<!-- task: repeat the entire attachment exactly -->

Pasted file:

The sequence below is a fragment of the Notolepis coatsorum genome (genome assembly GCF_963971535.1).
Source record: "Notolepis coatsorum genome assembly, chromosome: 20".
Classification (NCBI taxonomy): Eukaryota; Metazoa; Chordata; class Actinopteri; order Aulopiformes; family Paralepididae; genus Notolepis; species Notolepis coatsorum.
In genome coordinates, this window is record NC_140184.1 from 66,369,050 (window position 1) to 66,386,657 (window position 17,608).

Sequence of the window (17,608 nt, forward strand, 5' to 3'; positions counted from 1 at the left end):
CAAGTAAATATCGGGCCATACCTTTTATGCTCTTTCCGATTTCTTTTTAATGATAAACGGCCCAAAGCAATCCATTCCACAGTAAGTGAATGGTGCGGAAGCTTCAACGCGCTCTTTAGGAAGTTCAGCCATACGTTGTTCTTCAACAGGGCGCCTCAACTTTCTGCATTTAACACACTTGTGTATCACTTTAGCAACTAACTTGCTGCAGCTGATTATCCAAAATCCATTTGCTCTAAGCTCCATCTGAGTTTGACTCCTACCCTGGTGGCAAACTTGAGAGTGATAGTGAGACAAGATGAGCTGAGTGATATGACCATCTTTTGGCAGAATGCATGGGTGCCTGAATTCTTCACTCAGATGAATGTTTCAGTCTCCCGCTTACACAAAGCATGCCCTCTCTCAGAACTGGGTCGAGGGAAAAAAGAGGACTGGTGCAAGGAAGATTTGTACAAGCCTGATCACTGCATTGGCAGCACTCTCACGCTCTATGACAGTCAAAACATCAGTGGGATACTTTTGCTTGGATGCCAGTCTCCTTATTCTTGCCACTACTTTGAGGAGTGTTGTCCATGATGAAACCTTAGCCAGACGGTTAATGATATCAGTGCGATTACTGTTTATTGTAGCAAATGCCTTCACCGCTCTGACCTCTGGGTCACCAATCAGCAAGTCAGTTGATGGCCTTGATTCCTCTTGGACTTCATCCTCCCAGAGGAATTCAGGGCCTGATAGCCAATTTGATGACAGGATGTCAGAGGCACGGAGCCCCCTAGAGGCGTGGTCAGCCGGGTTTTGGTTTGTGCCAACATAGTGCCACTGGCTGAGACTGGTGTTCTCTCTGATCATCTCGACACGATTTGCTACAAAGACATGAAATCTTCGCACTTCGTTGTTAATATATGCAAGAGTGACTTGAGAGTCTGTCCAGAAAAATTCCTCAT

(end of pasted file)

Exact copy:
The sequence below is a fragment of the Notolepis coatsorum genome (genome assembly GCF_963971535.1).
Source record: "Notolepis coatsorum genome assembly, chromosome: 20".
Classification (NCBI taxonomy): Eukaryota; Metazoa; Chordata; class Actinopteri; order Aulopiformes; family Paralepididae; genus Notolepis; species Notolepis coatsorum.
In genome coordinates, this window is record NC_140184.1 from 66,369,050 (window position 1) to 66,386,657 (window position 17,608).

Sequence of the window (17,608 nt, forward strand, 5' to 3'; positions counted from 1 at the left end):
CAAGTAAATATCGGGCCATACCTTTTATGCTCTTTCCGATTTCTTTTTAATGATAAACGGCCCAAAGCAATCCATTCCACAGTAAGTGAATGGTGCGGAAGCTTCAACGCGCTCTTTAGGAAGTTCAGCCATACGTTGTTCTTCAACAGGGCGCCTCAACTTTCTGCATTTAACACACTTGTGTATCACTTTAGCAACTAACTTGCTGCAGCTGATTATCCAAAATCCATTTGCTCTAAGCTCCATCTGAGTTTGACTCCTACCCTGGTGGCAAACTTGAGAGTGATAGTGAGACAAGATGAGCTGAGTGATATGACCATCTTTTGGCAGAATGCATGGGTGCCTGAATTCTTCACTCAGATGAATGTTTCAGTCTCCCGCTTACACAAAGCATGCCCTCTCTCAGAACTGGGTCGAGGGAAAAAAGAGGACTGGTGCAAGGAAGATTTGTACAAGCCTGATCACTGCATTGGCAGCACTCTCACGCTCTATGACAGTCAAAACATCAGTGGGATACTTTTGCTTGGATGCCAGTCTCCTTATTCTTGCCACTACTTTGAGGAGTGTTGTCCATGATGAAACCTTAGCCAGACGGTTAATGATATCAGTGCGATTACTGTTTATTGTAGCAAATGCCTTCACCGCTCTGACCTCTGGGTCACCAATCAGCAAGTCAGTTGATGGCCTTGATTCCTCTTGGACTTCATCCTCCCAGAGGAATTCAGGGCCTGATAGCCAATTTGATGACAGGATGTCAGAGGCACGGAGCCCCCTAGAGGCGTGGTCAGCCGGGTTTTGGTTTGTGCCAACATAGTGCCACTGGCTGAGACTGGTGTTCTCTCTGATCATCTCGACACGATTTGCTACAAAGACATGAAATCTTCGCACTTCGTTGTTAATATATGCAAGAGTGACTTGAGAGTCTGTCCAGAAAAATTCCTCAT